Severe acute respiratory syndrome coronavirus 2 (SARS-CoV-2) is on track to spread in European countries such as Romania that have an older population and low vaccination rates, according to new research published in the medRxiv* preprint server.
Study: Unexposed populations and potential COVID-19 burden in European countries. Image Credit: Aleksandr Grechanyuk/ Shutterstock
Many European countries have had a high number of coronavirus disease 2019 (COVID-19) cases, but not all countries experienced the same infection rate, meaning less naturally acquired immunity. In addition, vaccination has slowed down in some countries, especially among younger people. With the emergence of Delta and other variants of concern, the researchers note that COVID-19 will be a recurring problem for many countries.
Our results suggest that the potential remaining burden of COVID-19 hospitalisations and deaths across the 19 European countries considered is substantial, amounting to over 900,000 hospitalisations and 300,000 deaths, and that it varies considerably between countries, with countries that have experienced less transmission so far, have lower vaccine coverage and/or have older populations having much higher potential outstanding burdens,” concluded the research team.
The researchers suggest governments should implement public health policies and non-pharmaceutical efforts to encourage vaccine-induced immunity.
Each country presents its unique challenges with the coronavirus pandemic. However, common factors shared amongst European countries include the percentage of people in each age group with naturally-acquired immunity, the percentage of people with immunity via vaccination, and the population’s makeup (older versus younger).
Understanding each factor can help in forecasting the population-level risk of developing severe COVID-19 illness. The current study categorized COVID-19 deaths by age and their vaccination status to calculate how effective vaccines were in preventing hospitalization and death. As more people got vaccinated, fewer people died from COVID-19 infections.
The lowered risk of death was similar in most European countries except for England and Romania. The researchers explain that this is likely because they had earlier and slower vaccine rollouts. Also, a more profound impact from vaccination was probably observed because countries such as Italy and Portugal have older populations making the fatality rate much higher, to begin with.
Natural immunity after recovering from a COVID-19 infection also helped with protection against SARS-CoV-2 variants. However, the rates of naturally acquired immunity differed across countries. For example, Norway’s population had 3% naturally-acquired immunity while Romania had 70%.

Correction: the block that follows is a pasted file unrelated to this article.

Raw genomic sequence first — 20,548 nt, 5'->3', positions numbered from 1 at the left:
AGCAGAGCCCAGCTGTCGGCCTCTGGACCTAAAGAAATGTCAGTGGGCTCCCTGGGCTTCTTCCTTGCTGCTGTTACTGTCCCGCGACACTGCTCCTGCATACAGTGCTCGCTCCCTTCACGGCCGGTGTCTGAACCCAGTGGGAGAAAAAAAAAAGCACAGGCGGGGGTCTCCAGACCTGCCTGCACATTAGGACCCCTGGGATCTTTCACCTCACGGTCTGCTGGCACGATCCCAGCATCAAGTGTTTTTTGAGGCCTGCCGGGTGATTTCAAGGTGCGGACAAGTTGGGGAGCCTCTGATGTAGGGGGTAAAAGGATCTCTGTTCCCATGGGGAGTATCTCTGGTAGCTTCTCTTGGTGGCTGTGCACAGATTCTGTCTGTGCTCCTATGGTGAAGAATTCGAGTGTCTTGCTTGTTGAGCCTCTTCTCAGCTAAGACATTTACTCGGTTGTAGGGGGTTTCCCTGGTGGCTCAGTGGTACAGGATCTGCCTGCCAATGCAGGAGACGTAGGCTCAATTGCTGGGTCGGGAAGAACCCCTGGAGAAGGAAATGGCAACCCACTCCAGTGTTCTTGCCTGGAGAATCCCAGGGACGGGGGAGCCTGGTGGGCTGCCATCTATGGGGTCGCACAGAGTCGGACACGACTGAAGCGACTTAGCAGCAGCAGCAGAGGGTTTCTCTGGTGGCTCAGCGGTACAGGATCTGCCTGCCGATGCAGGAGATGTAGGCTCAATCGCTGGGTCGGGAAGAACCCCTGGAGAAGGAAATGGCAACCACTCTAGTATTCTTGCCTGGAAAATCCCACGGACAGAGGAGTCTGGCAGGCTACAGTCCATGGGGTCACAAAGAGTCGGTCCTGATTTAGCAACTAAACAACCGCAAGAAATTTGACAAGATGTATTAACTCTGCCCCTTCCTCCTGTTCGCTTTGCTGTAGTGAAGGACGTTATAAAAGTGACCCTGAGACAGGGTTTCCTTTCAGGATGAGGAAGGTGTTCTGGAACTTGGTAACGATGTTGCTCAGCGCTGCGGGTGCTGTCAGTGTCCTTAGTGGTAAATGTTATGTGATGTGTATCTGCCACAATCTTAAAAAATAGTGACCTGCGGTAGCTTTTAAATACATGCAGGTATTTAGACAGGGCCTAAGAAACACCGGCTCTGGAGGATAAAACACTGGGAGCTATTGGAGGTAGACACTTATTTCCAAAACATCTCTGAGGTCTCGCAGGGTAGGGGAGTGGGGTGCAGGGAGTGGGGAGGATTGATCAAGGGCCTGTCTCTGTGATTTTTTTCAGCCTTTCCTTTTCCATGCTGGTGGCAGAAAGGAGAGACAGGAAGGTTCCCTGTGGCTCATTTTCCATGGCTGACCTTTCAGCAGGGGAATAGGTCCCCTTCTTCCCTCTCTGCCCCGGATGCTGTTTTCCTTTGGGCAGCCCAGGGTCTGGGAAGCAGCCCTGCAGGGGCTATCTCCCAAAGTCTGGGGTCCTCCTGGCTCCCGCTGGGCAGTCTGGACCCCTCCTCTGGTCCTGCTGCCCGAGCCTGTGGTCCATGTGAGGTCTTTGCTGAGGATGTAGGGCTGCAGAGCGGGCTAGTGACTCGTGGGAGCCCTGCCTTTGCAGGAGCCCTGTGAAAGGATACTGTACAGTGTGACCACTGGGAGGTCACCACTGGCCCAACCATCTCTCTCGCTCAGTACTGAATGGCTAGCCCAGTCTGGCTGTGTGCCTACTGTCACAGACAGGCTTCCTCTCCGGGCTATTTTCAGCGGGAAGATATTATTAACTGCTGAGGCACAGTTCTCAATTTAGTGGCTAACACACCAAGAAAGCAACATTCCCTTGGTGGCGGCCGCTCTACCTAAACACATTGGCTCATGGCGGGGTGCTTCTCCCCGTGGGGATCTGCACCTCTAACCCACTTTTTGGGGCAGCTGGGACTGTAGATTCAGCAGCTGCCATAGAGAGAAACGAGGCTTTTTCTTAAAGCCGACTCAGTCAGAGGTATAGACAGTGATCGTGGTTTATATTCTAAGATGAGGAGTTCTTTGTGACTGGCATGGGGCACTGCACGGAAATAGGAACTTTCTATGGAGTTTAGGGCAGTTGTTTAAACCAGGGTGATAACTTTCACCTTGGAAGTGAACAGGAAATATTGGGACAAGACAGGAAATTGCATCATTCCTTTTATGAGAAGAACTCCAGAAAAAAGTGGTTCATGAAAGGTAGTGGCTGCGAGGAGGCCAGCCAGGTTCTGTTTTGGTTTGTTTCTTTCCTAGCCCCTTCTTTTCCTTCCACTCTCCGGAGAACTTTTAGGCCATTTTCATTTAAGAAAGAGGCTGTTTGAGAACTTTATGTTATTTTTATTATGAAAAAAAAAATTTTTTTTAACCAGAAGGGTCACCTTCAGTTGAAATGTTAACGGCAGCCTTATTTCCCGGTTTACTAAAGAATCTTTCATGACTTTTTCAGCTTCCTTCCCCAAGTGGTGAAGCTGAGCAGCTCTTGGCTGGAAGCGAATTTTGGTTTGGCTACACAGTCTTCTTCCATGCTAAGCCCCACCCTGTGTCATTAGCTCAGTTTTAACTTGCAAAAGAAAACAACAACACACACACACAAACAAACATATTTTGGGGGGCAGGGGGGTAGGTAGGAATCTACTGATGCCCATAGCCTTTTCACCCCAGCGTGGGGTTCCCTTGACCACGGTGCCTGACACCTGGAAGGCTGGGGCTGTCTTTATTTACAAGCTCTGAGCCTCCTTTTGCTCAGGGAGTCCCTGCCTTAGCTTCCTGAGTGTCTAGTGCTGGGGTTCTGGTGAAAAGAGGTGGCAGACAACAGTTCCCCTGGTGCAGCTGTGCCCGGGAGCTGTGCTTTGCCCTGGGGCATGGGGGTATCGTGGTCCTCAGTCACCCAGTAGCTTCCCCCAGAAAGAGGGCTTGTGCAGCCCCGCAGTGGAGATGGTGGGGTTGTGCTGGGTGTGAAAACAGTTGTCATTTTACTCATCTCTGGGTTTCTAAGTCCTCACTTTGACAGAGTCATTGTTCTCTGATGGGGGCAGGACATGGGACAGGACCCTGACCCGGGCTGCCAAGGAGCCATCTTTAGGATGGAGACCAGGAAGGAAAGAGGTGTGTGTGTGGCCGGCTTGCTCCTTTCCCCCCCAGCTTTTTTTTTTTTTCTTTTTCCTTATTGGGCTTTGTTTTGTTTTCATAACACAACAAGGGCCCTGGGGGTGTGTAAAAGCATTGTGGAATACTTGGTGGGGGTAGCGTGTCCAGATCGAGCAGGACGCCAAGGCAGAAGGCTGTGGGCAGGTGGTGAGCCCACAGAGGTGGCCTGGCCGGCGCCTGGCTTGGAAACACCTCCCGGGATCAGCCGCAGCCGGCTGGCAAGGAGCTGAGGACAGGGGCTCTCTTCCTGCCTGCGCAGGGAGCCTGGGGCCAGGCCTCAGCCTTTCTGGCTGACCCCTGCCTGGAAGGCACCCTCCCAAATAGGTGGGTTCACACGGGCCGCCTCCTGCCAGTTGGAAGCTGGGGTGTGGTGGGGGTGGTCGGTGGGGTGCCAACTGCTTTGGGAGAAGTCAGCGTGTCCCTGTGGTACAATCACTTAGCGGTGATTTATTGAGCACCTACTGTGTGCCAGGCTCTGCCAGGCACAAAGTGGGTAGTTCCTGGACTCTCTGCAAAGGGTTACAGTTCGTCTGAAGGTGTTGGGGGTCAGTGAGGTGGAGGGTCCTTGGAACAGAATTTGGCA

The researchers also calculated the level of protection provided from vaccine-induced immunity and naturally acquired immunity from breakthrough infections.
The study assumed both types of immunity wane slowly and that the number of vaccinated individuals was larger than people who gained immunity after infection.
The above assumptions suggest very few individuals over the age of 40 were either unvaccinated or never exposed to COVID-19 infection. Consequently, it suggests many unexposed unvaccinated individuals were people younger than 40.
Results showed that hospitalization rates varied across countries. For every 100,000 individuals, about 62 people in England would require hospitalization, and 840 people would require hospitalization. The stark contrast may be due to England’s high vaccination rates and high level of naturally-acquired immunity. Meanwhile, Romania has low vaccination coverage and an older population at high risk for COVID-19 complications.
For Denmark, an estimated 6,300 people would require hospitalization from severe COVID-19 infection. Germany is predicted to have about 280,000 future hospitalizations for COVID-19.
The number of COVID-19 deaths is similar across countries. For every 100,000 people infected with COVID-19, about 19 are estimated to die in England compared to 360 people in Romania. Slovenia is estimated to have about 1,200 deaths per every 100,000 infected. Germany is predicted to see 115,000 deaths.
Aside from Romania, where vaccine coverage is low, countries with a combination of lower vaccine coverage among older age groups, relatively low prior exposure and older populations (Austria, Finland, Germany, Greece, the Netherlands, Slovenia) have the highest maximum remaining burdens, as they have the potential to experience much higher numbers of hospitalisations and deaths among the elderly than countries with younger populations and high coverage in older age groups,” concluded the team.
medRxiv publishes preliminary scientific reports that are not peer-reviewed and, therefore, should not be regarded as conclusive, guide clinical practice/health-related behavior, or treated as established information.
Source: News Medical